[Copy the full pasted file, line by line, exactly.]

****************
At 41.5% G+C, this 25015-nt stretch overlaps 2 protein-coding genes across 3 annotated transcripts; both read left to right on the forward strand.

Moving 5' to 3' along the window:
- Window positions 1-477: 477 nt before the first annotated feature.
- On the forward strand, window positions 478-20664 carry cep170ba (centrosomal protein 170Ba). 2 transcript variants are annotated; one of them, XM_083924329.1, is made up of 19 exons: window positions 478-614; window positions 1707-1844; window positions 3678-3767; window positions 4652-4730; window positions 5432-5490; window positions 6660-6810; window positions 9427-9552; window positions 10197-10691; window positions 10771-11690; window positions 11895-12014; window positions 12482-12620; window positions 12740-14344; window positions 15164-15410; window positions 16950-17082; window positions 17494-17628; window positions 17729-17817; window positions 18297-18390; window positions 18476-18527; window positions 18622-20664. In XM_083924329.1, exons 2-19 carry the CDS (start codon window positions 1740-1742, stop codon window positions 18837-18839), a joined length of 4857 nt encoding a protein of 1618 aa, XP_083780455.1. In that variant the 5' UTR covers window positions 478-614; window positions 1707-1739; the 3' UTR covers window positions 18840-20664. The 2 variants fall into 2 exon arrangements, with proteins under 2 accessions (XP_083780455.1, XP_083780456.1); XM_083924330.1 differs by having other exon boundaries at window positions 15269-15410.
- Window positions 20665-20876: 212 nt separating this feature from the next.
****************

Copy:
At 41.5% G+C, this 25015-nt stretch overlaps 2 protein-coding genes across 3 annotated transcripts; both read left to right on the forward strand.

Moving 5' to 3' along the window:
- Window positions 1-477: 477 nt before the first annotated feature.
- On the forward strand, window positions 478-20664 carry cep170ba (centrosomal protein 170Ba). 2 transcript variants are annotated; one of them, XM_083924329.1, is made up of 19 exons: window positions 478-614; window positions 1707-1844; window positions 3678-3767; window positions 4652-4730; window positions 5432-5490; window positions 6660-6810; window positions 9427-9552; window positions 10197-10691; window positions 10771-11690; window positions 11895-12014; window positions 12482-12620; window positions 12740-14344; window positions 15164-15410; window positions 16950-17082; window positions 17494-17628; window positions 17729-17817; window positions 18297-18390; window positions 18476-18527; window positions 18622-20664. In XM_083924329.1, exons 2-19 carry the CDS (start codon window positions 1740-1742, stop codon window positions 18837-18839), a joined length of 4857 nt encoding a protein of 1618 aa, XP_083780455.1. In that variant the 5' UTR covers window positions 478-614; window positions 1707-1739; the 3' UTR covers window positions 18840-20664. The 2 variants fall into 2 exon arrangements, with proteins under 2 accessions (XP_083780455.1, XP_083780456.1); XM_083924330.1 differs by having other exon boundaries at window positions 15269-15410.
- Window positions 20665-20876: 212 nt separating this feature from the next.